Points - Ask the Doctor

Q: Iíve been suffering from insomnia for more than 10 years now. Itís catching up with me now and has affected my family life in a lot of ways, especially with my children. I want to do more things and activities with them and it has shortened my temper and patience because I am tired all the time and sometimes I get depressed from lack of sleep. I am so desperate to find the answers and solutions to my problem.


A: Insomnia, especially of such a prolonged duration has wide ranging affects on the body. Your observations about your temper, energy level, and depression are correct; these are symptoms of shifting hormones and energy patterns in the body as it is continually deprived of rest.

In Traditional Chinese Medicine, nighttime is Yin Time and it is during this time that the body regenerates and the energy patterns recycle. For proper sleep to occur the mind needs to be restful, the spleen heart and liver play a key role in adequate and restful sleep. When excessive anxiety, worry and overwork effect the spleens inability to generate blood this affects the heart blood and the mind is restless and cannot fall asleep. Anger and irritability affect the liver and cause liver fire disturbing the mind and thus causing insomnia.

There are many lifestyle, dietary and therapeutic tools available to deal with insomnia. I will list some of these here, but also suggest that you consult a licensed Traditional Chinese Doctor to determine specific course of treatment for you.

In the mean time try these remedies:

Ĺ cup of cultured natural yogurt 1 hour before bed for one week.

Valerian tea before bed for one month. Or valerian extracts drops, 15 drops 30 minutes prior to bedtime for one month.

A glass of warm milk with honey before bed may help with mild insomnia.

Things to avoid include coffee, soft drinks, tea, chocolate candy or desserts, drinks with sweeteners, foods with preservatives such as MSG, spicy foods, and hard to digest foods (like raw vegetables). Also, avoid eating at least two hours before bedtime, especially heavy protein rich foods.

Redo your bedroom. No TV, Pets or plants in the bedroom at night. Go to sleep no later than 11 PM if you can not sleep within the first 20 minutes, get up and go to another room. Read a book until you feel drowsy, then return to the bedroom. The bedroom needs to be only for sleeping. Change the air in the bedroom by opening the windows for 30 minutes prior to going to bed.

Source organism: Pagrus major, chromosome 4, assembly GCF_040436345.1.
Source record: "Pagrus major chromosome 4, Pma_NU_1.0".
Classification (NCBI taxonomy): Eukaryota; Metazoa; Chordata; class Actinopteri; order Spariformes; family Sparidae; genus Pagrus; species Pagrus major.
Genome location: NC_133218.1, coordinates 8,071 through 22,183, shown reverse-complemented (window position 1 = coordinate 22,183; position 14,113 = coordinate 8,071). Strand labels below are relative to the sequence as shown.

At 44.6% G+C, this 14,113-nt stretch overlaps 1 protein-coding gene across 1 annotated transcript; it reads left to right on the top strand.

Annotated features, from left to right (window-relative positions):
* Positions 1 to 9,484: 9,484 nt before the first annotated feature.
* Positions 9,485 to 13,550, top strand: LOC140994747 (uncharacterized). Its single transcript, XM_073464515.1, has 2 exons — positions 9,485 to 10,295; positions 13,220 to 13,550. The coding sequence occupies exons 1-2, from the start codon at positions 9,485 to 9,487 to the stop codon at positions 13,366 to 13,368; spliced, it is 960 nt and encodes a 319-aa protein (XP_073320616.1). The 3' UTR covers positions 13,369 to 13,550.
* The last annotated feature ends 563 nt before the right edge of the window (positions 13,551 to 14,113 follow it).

Additional supplements that might help include calcium, magnesium, phosphorus, potassium, vitamin B and E, and L-Tryptophan. 5HTP and inositol are amino compounds that may also be beneficial to take in supplement form, in addition to Kava, which has long been used to produce sedative effects in people. Melatonin has also proven to be an effective supplement to take to combat insomnia, however, itís better to increase your melatonin levels naturally rather than through supplementation. You can easily raise your melatonin levels naturally by practicing regular meditation. I recommend that my patients who suffer from insomnia meditate nightly, 15 minutes before going to bed.

Here is a good 15-minute meditation exercise that can help prepare your body for restful sleep:

Sit or lounge on a comfortable chair making sure your back is well supported.

Cross your legs at the ankles, cross your arms at wrists and place them on your chest, where your heart is with palms facing the chest. Tilt your head slightly downwards so that your chin is almost touching your chest.

Close your eyes and begin clearing your mind. Begin breathing regularly Slowly and periodically slow down your breathing to a deep long inhale and exhale.

With each breath focus on an area of your body beginning from the head and ending with your feet. Spend some time in each area ensuring that all muscles and joints are completely relaxed.

From the head progress to the shoulders and upper back, then to the chest and abdomen, then to the upper and lower legs eventually ending at the feet.

Conduct this meditation for 15 minutes, if your mind wonders, gently return It back. After completing the exercise, do not watch television or do house chores, either go to sleep or simply lie down and read a book.


About our Doctors

This month's Ask the Doctor question was answered by:

Dr. Mao Shing Ni, PhD, D.O.M., Dipl. ABAAHP . from his website:

 



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